After Nordhoff’s passing, new CEO Kurt Lotz sent VW into overdrive, greenlighting VW engineering to develop new platforms, while also cutting Fiat’s impromptu and acquiring NSU. The proposed Audi-NSU merger took place under rather chilly conditions, acquiescence was hard to come by with VW’s latest purchase. Still, Lotz thought new technologies at NSU and Audi could be the path for VW’s future. One unsuccessful program was launched under Lotz, though, with input from Porsche; the stillborn EA266, a costly mid-engine compact proposal to replace the Beetle.
By this point, VW just seemed to be throwing stuff at the wall to see what stuck. Recently launched models had bombed (the 411), and by the early 70’s, VW was in British Leyland mode, trying to make sense of the large maze of car lines simultaneously in production and development; the Beetle’s derivatives (411, 1300, 1500, types 1 and 2), NSU’s R80 and K70, and finally, the MB developed Audi line at DKW. By ’72, Opel took sales lead in Germany, while Fiat took over sales in Europe. Better figure out how to make those puzzle pieces fit soon.
Rudolf Leiding took over Lotz’s chairmanship in ’72 to sort out the mess. A lifelong employee at VW, Leiding was a ‘trouble-shooter’ by reputation; his latest success, to put in order the Audi-NSU merger, with the help of chief engineer Ludwig Krauss. Once at the helm of VW, Leiding coolly acknowledged the company’s bind; the rush to replace the Beetle had resulted in 8 disparate ‘volume’ model lines that in terms of production and components, hardly had anything in common with each other.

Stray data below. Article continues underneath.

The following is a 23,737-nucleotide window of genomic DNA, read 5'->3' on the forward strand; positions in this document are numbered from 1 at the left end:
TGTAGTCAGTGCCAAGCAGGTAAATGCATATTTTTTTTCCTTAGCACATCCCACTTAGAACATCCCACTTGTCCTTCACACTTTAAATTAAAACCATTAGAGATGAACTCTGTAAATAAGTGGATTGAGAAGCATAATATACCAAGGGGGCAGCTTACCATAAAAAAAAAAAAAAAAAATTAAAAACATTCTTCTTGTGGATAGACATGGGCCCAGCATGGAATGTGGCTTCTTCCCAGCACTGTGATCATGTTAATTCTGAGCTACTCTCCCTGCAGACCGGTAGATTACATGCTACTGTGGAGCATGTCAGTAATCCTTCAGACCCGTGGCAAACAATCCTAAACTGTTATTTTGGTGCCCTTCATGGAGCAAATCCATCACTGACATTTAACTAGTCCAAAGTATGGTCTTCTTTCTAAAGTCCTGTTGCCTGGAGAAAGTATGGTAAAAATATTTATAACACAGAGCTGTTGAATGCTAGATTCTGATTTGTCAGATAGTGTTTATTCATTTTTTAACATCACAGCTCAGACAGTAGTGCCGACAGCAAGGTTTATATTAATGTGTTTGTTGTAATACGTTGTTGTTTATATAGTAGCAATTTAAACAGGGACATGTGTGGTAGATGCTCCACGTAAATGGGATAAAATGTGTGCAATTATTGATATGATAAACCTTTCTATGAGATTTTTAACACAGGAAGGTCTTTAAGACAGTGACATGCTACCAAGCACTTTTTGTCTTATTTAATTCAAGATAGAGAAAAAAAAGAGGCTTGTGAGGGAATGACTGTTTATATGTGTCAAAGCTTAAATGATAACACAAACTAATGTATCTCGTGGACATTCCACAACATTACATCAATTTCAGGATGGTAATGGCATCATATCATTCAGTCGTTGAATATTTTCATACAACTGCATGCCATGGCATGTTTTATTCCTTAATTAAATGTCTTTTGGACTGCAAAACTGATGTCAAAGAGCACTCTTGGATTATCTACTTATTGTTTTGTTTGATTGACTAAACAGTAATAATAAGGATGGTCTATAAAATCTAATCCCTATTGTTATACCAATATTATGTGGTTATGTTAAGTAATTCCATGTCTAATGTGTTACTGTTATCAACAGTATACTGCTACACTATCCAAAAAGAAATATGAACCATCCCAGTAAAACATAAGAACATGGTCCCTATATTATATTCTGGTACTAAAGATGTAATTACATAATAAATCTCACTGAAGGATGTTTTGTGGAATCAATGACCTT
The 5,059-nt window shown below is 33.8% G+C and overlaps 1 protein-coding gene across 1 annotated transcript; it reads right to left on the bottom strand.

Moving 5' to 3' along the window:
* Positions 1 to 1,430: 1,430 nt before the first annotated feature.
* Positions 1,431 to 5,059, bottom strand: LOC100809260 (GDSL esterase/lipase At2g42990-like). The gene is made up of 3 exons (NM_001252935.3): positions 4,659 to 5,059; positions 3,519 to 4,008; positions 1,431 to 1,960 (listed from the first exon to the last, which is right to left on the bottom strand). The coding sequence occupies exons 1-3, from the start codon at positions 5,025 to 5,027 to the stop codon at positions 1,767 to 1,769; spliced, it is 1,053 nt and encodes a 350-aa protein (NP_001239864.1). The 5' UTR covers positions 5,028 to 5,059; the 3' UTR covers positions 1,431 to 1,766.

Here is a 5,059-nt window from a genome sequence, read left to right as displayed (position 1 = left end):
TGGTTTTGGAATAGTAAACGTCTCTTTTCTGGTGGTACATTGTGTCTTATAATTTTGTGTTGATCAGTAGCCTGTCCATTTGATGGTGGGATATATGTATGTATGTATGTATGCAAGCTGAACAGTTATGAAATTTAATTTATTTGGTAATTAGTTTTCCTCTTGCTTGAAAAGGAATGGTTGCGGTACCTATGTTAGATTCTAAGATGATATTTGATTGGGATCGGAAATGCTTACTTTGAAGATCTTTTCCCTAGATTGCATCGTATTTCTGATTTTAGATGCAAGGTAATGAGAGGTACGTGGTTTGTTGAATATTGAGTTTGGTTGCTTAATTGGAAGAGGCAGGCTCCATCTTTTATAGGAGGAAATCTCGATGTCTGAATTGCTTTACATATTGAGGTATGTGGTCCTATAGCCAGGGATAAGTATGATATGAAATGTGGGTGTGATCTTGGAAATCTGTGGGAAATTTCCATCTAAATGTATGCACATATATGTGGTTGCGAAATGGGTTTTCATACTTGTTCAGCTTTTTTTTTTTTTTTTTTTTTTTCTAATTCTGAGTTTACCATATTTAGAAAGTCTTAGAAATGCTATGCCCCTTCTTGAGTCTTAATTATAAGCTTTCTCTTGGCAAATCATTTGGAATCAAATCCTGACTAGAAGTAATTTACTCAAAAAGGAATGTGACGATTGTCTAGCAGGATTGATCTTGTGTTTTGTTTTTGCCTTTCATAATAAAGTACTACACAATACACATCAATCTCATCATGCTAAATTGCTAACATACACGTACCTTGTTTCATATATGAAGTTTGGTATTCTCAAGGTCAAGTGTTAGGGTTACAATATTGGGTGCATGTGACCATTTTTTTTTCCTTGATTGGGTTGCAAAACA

Time to toss away those ill-fitting pieces; under Leiding, project EA266 was immediately scrapped (bruising the egos of one Ferdinand Piech, and Ferry Porsche, who didn’t even mention the affair on his memoirs). Legend tells most EA266 prototypes were rolled over by military tanks (quite a tall tale, but it keeps popping all over the web… nice image though). Other early FWD prototypes by VW’s team were scrapped, instead Ludwig Krauss, from Ingolstadt, was to take command over development. Just in time, as VW started net losses soon after.
So, amongst all this shuffling of pieces, where does that leave our little Audi 50?